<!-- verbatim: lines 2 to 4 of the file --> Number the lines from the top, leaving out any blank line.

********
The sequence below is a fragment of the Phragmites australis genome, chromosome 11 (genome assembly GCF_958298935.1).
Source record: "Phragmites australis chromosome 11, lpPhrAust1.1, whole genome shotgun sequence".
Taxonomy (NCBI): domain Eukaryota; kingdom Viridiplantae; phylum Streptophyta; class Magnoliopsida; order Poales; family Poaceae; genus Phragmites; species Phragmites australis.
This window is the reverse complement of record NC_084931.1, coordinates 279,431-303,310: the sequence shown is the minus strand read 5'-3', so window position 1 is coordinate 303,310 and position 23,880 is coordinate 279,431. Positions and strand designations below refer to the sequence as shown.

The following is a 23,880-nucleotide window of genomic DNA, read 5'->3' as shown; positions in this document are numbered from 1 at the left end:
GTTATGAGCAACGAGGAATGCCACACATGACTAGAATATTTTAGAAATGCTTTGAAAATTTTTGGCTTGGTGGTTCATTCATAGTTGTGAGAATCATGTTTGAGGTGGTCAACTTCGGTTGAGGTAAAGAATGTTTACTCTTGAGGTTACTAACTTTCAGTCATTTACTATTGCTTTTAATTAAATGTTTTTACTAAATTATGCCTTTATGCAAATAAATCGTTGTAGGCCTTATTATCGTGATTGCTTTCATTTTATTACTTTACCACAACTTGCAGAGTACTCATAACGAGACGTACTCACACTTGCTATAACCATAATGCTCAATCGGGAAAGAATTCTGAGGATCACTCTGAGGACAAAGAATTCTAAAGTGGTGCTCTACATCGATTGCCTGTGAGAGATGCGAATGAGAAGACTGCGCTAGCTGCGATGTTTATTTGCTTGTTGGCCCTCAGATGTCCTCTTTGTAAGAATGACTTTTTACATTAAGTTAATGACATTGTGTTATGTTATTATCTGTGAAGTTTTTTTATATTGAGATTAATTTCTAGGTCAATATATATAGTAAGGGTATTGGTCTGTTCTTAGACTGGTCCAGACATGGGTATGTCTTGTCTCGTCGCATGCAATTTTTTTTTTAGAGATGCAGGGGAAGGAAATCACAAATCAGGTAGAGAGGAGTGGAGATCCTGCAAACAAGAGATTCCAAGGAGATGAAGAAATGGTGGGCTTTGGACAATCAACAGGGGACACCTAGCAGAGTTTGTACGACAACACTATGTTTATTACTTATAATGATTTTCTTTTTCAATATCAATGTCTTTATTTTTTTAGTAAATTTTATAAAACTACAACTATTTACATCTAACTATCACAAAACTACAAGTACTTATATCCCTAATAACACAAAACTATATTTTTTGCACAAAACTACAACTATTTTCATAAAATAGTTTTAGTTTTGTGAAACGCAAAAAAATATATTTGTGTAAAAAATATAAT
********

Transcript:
Source record: "Phragmites australis chromosome 11, lpPhrAust1.1, whole genome shotgun sequence".
Taxonomy (NCBI): domain Eukaryota; kingdom Viridiplantae; phylum Streptophyta; class Magnoliopsida; order Poales; family Poaceae; genus Phragmites; species Phragmites australis.
This window is the reverse complement of record NC_084931.1, coordinates 279,431-303,310: the sequence shown is the minus strand read 5'-3', so window position 1 is coordinate 303,310 and position 23,880 is coordinate 279,431. Positions and strand designations below refer to the sequence as shown.